2018 ‧ Drama‧ 28m
Initial release: March 9th, 2018 (Botswana)
Director: Ray KotsheMaifala
Budget: 8000 BWP
Screenplay: Chisambwe Khapiya, Ray KotsheMaifala
Forest for the Trees is a locally produced film from Botswana.
It is mainly about a young unmarried couple namely Kgosi (Tebo Magopane) and Bame (Nomsa Seitshiro) who are trying to raise a child by the name Bokamoso (Tlhompho Molema) in an isolated farm.
The birth of Bokamoso who was born out of wedlock caused a conflict between the couple and their unsupportive grandparents.
Forrest for the Trees is an expression used in referral to someone who is too involved in the details of a problem to look at the situation as a whole.
Suggesting the core base for the short film; being that Bokamoso’s parents were too self-involved to realise they were neglecting their son.
According to McKee (1997:101), “the protagonist has to react…” However in Forrest for the trees it’s not really clear what the protagonist Bokamoso is reacting to; yes he is in some far away land exiled from anyone he knows besides his parents, yes his parents are hiding the truth to why Bokamoso can’t see his grandparents and yes he has a brain tumour but the elements in the film don’t make enough sense to drive the narrative forward.
I left the cinema entertained and proud to have witness such mileage in Botswana’s film industry especially in comparison to other productions, even though I was a bit confused by the storyline.
Young as he is Tlhompho Molema gave an exceptional performance and stole the show along with many of the audience’s hearts.
Tlhompho’s believability factor managed to overshadow that of Tebo Magopane whom seems to be having a hard time adjusting to more dynamic roles.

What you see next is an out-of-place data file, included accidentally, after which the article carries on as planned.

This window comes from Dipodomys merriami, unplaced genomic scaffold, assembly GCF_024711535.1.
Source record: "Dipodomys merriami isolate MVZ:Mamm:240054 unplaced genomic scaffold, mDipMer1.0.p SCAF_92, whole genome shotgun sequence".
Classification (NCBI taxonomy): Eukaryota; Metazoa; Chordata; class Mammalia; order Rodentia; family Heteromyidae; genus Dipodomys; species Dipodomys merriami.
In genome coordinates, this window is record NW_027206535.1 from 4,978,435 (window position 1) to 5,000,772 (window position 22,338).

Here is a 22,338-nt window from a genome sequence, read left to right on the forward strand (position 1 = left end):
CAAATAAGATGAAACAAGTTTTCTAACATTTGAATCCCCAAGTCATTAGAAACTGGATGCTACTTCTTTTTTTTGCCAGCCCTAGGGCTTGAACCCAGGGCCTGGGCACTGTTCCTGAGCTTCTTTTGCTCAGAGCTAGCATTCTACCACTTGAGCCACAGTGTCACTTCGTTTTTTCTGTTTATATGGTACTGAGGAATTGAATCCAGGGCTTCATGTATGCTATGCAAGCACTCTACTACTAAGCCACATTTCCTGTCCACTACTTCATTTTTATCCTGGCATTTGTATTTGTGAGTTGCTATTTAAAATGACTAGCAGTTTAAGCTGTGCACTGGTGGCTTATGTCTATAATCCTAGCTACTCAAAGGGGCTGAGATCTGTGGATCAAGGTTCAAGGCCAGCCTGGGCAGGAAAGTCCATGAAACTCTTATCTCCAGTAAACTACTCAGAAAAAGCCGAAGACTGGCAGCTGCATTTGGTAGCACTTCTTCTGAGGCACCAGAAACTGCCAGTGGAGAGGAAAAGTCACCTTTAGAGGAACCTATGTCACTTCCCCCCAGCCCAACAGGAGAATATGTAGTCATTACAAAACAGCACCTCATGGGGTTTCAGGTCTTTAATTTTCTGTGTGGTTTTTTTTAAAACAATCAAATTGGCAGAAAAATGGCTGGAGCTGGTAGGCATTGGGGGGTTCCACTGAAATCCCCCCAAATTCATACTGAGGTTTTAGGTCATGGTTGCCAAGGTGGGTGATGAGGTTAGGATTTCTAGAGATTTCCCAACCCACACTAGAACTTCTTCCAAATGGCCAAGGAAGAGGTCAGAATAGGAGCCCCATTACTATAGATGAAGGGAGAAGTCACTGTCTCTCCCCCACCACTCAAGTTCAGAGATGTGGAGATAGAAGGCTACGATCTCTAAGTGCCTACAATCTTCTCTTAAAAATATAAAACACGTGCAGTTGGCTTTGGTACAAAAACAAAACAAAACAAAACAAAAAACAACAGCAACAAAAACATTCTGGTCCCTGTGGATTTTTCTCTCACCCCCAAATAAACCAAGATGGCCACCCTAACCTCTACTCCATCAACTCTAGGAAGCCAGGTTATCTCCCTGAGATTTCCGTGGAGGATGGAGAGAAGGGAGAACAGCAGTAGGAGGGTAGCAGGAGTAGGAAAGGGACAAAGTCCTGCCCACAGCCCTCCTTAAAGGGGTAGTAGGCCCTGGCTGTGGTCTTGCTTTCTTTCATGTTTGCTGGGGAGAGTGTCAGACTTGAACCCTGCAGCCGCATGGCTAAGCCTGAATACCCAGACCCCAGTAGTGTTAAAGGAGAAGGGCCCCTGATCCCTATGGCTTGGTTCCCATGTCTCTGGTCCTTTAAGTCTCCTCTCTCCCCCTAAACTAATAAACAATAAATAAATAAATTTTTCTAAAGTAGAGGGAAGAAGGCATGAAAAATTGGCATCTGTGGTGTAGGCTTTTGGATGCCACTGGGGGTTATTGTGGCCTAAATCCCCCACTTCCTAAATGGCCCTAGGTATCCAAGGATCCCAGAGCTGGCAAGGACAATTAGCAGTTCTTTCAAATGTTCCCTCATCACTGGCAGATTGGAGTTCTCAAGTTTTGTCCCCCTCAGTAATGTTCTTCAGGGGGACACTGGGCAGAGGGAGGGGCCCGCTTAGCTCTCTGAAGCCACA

Tebo’s performance hasn’t impressed me in a while.
Tebo has become very one dimensional and monotonous in my opinion, he is very close to being typecast as a gangster apparently since that’s when he actually becomes alive as an actor.
Furthermore a number of leads in the film were lacking in character development and chemistry, I found it difficult to believe that Nomsa Seitshiro and Tebo Magopane were a couple and their dialogue presented itself as overplayed.
In terms of cinematography, Forrest for the trees was visually pleasing; that aspect came together very well and increased the engagement value of the film to commendable heights.
I still feel like some aerial shots were unnecessary but I will admit they were very cinematic and beautiful.
The editing on the other hand made a break for it and was notable shaking.
They were some jump shots and issues with sound especially during dialogue which was raunchy; this resulted in the films sound being unbalanced.
Even though Forrest of the Trees had its flaws, as does every film.
I highly recommend you grab a ticket at your nearest cinema and support the independent short film.
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